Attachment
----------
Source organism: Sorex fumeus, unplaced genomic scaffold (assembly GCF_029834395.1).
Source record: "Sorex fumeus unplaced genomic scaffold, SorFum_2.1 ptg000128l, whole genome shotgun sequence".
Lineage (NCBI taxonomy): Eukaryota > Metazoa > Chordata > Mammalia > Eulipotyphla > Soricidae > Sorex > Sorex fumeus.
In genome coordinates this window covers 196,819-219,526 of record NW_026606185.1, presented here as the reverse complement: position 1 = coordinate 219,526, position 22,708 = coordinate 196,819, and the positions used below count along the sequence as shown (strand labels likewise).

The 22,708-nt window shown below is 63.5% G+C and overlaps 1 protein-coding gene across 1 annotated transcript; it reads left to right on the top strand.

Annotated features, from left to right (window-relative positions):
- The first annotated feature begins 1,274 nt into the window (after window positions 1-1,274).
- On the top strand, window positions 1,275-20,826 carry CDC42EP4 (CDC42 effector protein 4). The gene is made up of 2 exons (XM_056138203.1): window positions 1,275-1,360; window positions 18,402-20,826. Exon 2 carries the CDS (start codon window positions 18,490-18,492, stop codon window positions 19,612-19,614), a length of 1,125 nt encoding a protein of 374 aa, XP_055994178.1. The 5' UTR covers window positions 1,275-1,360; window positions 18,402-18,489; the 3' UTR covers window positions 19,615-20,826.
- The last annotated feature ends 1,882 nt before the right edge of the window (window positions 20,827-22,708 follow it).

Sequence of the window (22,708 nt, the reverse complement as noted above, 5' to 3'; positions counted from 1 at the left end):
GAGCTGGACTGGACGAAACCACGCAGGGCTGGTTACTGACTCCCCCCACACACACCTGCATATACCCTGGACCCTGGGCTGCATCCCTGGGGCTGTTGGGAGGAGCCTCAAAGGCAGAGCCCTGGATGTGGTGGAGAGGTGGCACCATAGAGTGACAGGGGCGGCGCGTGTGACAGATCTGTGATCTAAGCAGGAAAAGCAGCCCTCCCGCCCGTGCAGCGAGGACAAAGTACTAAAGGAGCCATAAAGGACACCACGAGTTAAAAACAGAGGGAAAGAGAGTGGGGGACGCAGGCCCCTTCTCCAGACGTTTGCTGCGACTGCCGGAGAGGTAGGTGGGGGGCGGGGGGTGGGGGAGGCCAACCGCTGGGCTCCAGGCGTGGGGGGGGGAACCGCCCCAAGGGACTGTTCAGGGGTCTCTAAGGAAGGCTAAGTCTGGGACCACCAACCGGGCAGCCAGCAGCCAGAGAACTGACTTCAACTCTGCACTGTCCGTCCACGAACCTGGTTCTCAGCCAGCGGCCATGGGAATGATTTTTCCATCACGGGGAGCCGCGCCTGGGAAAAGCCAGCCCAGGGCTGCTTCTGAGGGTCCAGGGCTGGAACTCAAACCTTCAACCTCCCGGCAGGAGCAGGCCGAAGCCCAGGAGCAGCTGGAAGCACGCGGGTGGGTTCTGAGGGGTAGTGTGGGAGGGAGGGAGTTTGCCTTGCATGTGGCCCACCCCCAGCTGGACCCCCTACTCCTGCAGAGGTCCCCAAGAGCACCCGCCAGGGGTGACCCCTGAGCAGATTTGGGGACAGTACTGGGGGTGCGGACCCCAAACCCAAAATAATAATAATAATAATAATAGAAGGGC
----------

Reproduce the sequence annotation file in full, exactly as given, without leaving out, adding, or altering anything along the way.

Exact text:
Source organism: Sorex fumeus, unplaced genomic scaffold (assembly GCF_029834395.1).
Source record: "Sorex fumeus unplaced genomic scaffold, SorFum_2.1 ptg000128l, whole genome shotgun sequence".
Lineage (NCBI taxonomy): Eukaryota > Metazoa > Chordata > Mammalia > Eulipotyphla > Soricidae > Sorex > Sorex fumeus.
In genome coordinates this window covers 196,819-219,526 of record NW_026606185.1, presented here as the reverse complement: position 1 = coordinate 219,526, position 22,708 = coordinate 196,819, and the positions used below count along the sequence as shown (strand labels likewise).

The 22,708-nt window shown below is 63.5% G+C and overlaps 1 protein-coding gene across 1 annotated transcript; it reads left to right on the top strand.

Annotated features, from left to right (window-relative positions):
- The first annotated feature begins 1,274 nt into the window (after window positions 1-1,274).
- On the top strand, window positions 1,275-20,826 carry CDC42EP4 (CDC42 effector protein 4). The gene is made up of 2 exons (XM_056138203.1): window positions 1,275-1,360; window positions 18,402-20,826. Exon 2 carries the CDS (start codon window positions 18,490-18,492, stop codon window positions 19,612-19,614), a length of 1,125 nt encoding a protein of 374 aa, XP_055994178.1. The 5' UTR covers window positions 1,275-1,360; window positions 18,402-18,489; the 3' UTR covers window positions 19,615-20,826.
- The last annotated feature ends 1,882 nt before the right edge of the window (window positions 20,827-22,708 follow it).

Sequence of the window (22,708 nt, the reverse complement as noted above, 5' to 3'; positions counted from 1 at the left end):
GAGCTGGACTGGACGAAACCACGCAGGGCTGGTTACTGACTCCCCCCACACACACCTGCATATACCCTGGACCCTGGGCTGCATCCCTGGGGCTGTTGGGAGGAGCCTCAAAGGCAGAGCCCTGGATGTGGTGGAGAGGTGGCACCATAGAGTGACAGGGGCGGCGCGTGTGACAGATCTGTGATCTAAGCAGGAAAAGCAGCCCTCCCGCCCGTGCAGCGAGGACAAAGTACTAAAGGAGCCATAAAGGACACCACGAGTTAAAAACAGAGGGAAAGAGAGTGGGGGACGCAGGCCCCTTCTCCAGACGTTTGCTGCGACTGCCGGAGAGGTAGGTGGGGGGCGGGGGGTGGGGGAGGCCAACCGCTGGGCTCCAGGCGTGGGGGGGGGAACCGCCCCAAGGGACTGTTCAGGGGTCTCTAAGGAAGGCTAAGTCTGGGACCACCAACCGGGCAGCCAGCAGCCAGAGAACTGACTTCAACTCTGCACTGTCCGTCCACGAACCTGGTTCTCAGCCAGCGGCCATGGGAATGATTTTTCCATCACGGGGAGCCGCGCCTGGGAAAAGCCAGCCCAGGGCTGCTTCTGAGGGTCCAGGGCTGGAACTCAAACCTTCAACCTCCCGGCAGGAGCAGGCCGAAGCCCAGGAGCAGCTGGAAGCACGCGGGTGGGTTCTGAGGGGTAGTGTGGGAGGGAGGGAGTTTGCCTTGCATGTGGCCCACCCCCAGCTGGACCCCCTACTCCTGCAGAGGTCCCCAAGAGCACCCGCCAGGGGTGACCCCTGAGCAGATTTGGGGACAGTACTGGGGGTGCGGACCCCAAACCCAAAATAATAATAATAATAATAATAGAAGGGC